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Old 12-20-2019, 10:31 AM   #6
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Quote:
Originally Posted by averyonic View Post
I think my big concern is that I have zero idea how much it would cost to gut this one and get it in great condition. It would be fun to have to 'family bus' and it does look older from the shape so it would be fun to make it have a restored classic look, but I'm afraid that it wont be financially reasonable to do that instead of getting a new bus.
20 years is a LOT of sitting. Getting a newer bus would def be an option imo.

Post some more pics of the engine and interior, I'm genuinely curious to check this one out. Looks really cool.
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Old 12-20-2019, 10:59 AM   #7
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Quote:
Originally Posted by WIbluebird View Post
Post some more pics of the engine and interior, I'm genuinely curious to check this one out. Looks really cool.
It was pretty cold and misty this morning when I went down to take pictures (I live like a block away from where my family keeps this bus) and I wasn't sure what the probability of upsetting a snake would be to move the things piled up in front to look at the engine more, and I think my grandmother is using the inside for extra storage because there are just... random things piled up on the inside. If the inside wasn't covered in a bunch of weird storage things I would have taken pictures and if I get more serious about specifically renovating THIS bus I promise I will post pictures of the inside clean before I start ripping anything out. But engine pictures on a day with better weather and maybe someone with me to take me to the hospital if I make a snake mad would be sooner than inside pictures.
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Old 12-20-2019, 11:39 AM   #8
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IMO, if you can't do all the work yourself that will be needed to get that bus going again you will have spent many times the worth of the finished product. This from a guy who started with an 80 year old bus--but who can do all his own work.
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Old 12-20-2019, 02:17 PM   #9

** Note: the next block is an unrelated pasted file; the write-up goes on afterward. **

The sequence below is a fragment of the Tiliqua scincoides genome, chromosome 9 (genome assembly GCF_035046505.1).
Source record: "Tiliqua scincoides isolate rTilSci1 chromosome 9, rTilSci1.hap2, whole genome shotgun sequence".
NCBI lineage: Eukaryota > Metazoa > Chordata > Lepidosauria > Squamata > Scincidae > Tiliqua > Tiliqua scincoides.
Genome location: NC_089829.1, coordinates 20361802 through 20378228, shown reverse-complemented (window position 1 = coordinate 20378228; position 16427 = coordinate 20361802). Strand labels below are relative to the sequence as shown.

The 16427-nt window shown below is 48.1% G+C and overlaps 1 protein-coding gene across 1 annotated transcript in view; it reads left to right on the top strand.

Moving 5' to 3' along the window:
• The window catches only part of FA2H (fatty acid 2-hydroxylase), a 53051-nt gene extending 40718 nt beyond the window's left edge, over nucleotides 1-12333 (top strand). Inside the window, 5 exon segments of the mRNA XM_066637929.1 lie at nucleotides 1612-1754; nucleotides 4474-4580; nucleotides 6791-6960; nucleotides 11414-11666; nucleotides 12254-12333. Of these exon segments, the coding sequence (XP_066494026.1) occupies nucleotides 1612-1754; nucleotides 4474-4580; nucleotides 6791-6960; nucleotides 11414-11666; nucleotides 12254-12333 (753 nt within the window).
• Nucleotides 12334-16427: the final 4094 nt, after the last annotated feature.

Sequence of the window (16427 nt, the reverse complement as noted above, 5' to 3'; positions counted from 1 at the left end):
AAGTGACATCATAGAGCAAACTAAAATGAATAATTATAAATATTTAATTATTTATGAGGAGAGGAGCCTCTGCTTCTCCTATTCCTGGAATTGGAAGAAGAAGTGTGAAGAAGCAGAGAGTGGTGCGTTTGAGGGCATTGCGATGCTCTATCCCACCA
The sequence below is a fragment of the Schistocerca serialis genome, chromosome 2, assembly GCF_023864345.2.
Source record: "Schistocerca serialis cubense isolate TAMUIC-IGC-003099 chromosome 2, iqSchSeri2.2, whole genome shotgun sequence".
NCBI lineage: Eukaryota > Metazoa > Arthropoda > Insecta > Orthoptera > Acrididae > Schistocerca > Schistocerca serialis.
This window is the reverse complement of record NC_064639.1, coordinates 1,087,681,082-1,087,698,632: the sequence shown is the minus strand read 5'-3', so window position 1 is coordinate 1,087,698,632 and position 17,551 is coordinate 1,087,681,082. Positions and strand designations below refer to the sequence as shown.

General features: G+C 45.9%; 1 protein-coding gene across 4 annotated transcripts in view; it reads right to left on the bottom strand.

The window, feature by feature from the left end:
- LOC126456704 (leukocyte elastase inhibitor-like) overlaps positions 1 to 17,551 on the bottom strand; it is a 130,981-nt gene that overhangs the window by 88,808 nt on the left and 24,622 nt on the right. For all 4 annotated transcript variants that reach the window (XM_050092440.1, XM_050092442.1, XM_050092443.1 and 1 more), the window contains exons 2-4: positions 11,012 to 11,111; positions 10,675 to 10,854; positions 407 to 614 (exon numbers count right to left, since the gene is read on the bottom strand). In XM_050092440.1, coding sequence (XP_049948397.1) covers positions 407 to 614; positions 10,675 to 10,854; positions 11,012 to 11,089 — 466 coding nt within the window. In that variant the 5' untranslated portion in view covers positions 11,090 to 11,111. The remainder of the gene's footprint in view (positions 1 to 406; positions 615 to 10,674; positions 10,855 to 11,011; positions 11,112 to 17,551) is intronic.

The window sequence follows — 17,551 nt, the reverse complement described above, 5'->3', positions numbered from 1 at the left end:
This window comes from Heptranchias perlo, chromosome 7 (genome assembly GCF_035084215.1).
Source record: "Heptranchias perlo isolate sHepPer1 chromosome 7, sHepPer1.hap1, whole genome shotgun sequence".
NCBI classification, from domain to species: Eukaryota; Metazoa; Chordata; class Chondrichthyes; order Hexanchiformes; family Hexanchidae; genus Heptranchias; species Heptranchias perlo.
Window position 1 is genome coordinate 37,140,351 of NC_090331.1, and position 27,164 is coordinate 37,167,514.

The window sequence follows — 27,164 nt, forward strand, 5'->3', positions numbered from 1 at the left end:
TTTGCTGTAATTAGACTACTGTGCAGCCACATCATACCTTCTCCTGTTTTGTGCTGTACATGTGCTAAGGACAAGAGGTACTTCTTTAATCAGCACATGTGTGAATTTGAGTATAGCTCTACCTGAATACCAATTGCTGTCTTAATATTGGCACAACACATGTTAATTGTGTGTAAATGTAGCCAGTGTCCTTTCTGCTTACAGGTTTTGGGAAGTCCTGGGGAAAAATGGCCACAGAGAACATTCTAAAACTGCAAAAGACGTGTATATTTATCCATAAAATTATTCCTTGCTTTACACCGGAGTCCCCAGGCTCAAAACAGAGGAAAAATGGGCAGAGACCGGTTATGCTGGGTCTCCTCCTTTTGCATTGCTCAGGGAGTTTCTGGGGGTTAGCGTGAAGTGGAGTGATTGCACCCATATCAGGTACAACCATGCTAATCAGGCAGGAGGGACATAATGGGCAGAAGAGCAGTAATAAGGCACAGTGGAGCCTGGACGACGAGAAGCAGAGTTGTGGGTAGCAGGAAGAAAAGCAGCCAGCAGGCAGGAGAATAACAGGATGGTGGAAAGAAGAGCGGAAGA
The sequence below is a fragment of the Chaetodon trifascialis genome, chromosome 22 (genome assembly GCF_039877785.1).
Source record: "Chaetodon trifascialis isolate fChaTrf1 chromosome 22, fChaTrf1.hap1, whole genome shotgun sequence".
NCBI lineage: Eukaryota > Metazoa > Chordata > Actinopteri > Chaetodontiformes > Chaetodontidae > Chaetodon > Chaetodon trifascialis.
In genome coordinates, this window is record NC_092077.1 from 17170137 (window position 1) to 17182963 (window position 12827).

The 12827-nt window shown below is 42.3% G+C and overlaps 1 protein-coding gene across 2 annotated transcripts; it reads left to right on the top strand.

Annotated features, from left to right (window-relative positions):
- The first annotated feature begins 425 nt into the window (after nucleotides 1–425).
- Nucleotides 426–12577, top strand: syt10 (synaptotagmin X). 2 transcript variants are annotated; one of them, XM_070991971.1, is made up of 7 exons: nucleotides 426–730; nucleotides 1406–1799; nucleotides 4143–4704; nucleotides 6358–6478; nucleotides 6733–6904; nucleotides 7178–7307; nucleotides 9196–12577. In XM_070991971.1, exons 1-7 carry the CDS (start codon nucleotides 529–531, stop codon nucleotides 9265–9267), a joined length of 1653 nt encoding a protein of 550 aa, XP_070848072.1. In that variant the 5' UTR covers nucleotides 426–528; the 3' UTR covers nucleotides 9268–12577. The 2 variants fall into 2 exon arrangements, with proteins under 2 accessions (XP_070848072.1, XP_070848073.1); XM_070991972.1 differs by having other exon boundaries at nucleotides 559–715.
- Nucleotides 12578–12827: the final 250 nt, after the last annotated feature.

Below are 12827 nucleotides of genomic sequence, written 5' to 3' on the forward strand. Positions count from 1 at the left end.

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Remove the EXIF data from your JPEGs (built-in on Windows, need to download an app to do this on Mac) or convert them to PNG format before uploading; this will fix any image rotation problems.
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Old 12-20-2019, 02:21 PM   #10
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I think the only reason to start with this bus would be the sentimental value of its having been converted by your great-grandfather - which is not necessarily a bad reason. Much respect if you go forward with it.
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Old 12-20-2019, 04:33 PM   #11
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I'd clean it up and get it running. Look at it as playing with a large machine. If you like the play you might want to go further. A great way to get into the bus thing. If you don't want to continue with it, sell it. You'd have a better idea then about converting a shell.

A diesel engine would be a definite plus. Can you stand-up in it? New tires would probably be required if you want it to drive down the road.
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Old 12-20-2019, 07:26 PM   #12
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Quote:
Originally Posted by WIbluebird View Post
It's an old Bluebird All American from the 1970s-late 1980s. It looks very similiar to a Wanderlodge but you can see the holes in the front overhead where the school bus lights used to be. I like how the builder moved the doors back to the middle of the bus.

I'd probably start by seeing what motor it has. Lots of buses from this era had big block gas motors that get like 3 mpg and are very slow. Repowering with a more modern diesel motor would be a LOT of work and time but you would get a very cool unique bus.

It looks like decent bones but you'd have to do a full teardown/rebuild if you want something that's driveable on long trips. It's probably got one of the old oddball braking systems that can be difficult to service.